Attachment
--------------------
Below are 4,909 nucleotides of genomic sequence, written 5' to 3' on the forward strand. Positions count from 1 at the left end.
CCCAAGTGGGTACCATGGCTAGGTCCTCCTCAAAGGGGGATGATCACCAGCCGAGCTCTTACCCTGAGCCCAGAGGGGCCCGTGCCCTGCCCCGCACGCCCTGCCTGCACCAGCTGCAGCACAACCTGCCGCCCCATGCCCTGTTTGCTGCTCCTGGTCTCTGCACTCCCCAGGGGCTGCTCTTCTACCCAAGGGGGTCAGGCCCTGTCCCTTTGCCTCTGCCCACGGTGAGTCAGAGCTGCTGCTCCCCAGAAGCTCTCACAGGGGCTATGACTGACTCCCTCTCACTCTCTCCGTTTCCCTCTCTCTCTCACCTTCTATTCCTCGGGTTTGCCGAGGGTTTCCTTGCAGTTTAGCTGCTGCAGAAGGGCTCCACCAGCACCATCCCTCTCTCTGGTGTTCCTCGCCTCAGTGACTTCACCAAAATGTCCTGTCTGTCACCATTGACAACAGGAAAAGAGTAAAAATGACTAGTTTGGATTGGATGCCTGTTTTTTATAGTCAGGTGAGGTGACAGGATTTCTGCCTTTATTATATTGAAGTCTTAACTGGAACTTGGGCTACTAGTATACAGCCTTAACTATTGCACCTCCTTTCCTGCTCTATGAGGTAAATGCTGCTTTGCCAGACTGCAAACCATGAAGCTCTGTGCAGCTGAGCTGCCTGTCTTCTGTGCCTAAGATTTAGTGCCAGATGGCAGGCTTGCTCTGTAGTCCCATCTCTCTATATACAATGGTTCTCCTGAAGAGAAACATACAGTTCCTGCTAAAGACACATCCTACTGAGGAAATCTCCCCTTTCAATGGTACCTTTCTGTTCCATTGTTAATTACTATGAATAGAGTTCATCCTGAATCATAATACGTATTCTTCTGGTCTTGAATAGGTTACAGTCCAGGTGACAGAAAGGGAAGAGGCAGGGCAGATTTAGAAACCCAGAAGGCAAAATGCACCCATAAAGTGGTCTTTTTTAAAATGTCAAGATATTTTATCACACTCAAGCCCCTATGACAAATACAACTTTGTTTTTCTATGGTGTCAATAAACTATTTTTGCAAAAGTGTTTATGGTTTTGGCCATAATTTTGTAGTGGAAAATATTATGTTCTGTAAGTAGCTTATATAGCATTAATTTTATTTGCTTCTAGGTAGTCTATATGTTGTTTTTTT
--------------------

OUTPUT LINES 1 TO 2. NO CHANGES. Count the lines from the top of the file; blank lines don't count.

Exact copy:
Below are 4,909 nucleotides of genomic sequence, written 5' to 3' on the forward strand. Positions count from 1 at the left end.
CCCAAGTGGGTACCATGGCTAGGTCCTCCTCAAAGGGGGATGATCACCAGCCGAGCTCTTACCCTGAGCCCAGAGGGGCCCGTGCCCTGCCCCGCACGCCCTGCCTGCACCAGCTGCAGCACAACCTGCCGCCCCATGCCCTGTTTGCTGCTCCTGGTCTCTGCACTCCCCAGGGGCTGCTCTTCTACCCAAGGGGGTCAGGCCCTGTCCCTTTGCCTCTGCCCACGGTGAGTCAGAGCTGCTGCTCCCCAGAAGCTCTCACAGGGGCTATGACTGACTCCCTCTCACTCTCTCCGTTTCCCTCTCTCTCTCACCTTCTATTCCTCGGGTTTGCCGAGGGTTTCCTTGCAGTTTAGCTGCTGCAGAAGGGCTCCACCAGCACCATCCCTCTCTCTGGTGTTCCTCGCCTCAGTGACTTCACCAAAATGTCCTGTCTGTCACCATTGACAACAGGAAAAGAGTAAAAATGACTAGTTTGGATTGGATGCCTGTTTTTTATAGTCAGGTGAGGTGACAGGATTTCTGCCTTTATTATATTGAAGTCTTAACTGGAACTTGGGCTACTAGTATACAGCCTTAACTATTGCACCTCCTTTCCTGCTCTATGAGGTAAATGCTGCTTTGCCAGACTGCAAACCATGAAGCTCTGTGCAGCTGAGCTGCCTGTCTTCTGTGCCTAAGATTTAGTGCCAGATGGCAGGCTTGCTCTGTAGTCCCATCTCTCTATATACAATGGTTCTCCTGAAGAGAAACATACAGTTCCTGCTAAAGACACATCCTACTGAGGAAATCTCCCCTTTCAATGGTACCTTTCTGTTCCATTGTTAATTACTATGAATAGAGTTCATCCTGAATCATAATACGTATTCTTCTGGTCTTGAATAGGTTACAGTCCAGGTGACAGAAAGGGAAGAGGCAGGGCAGATTTAGAAACCCAGAAGGCAAAATGCACCCATAAAGTGGTCTTTTTTAAAATGTCAAGATATTTTATCACACTCAAGCCCCTATGACAAATACAACTTTGTTTTTCTATGGTGTCAATAAACTATTTTTGCAAAAGTGTTTATGGTTTTGGCCATAATTTTGTAGTGGAAAATATTATGTTCTGTAAGTAGCTTATATAGCATTAATTTTATTTGCTTCTAGGTAGTCTATATGTTGTTTTTTT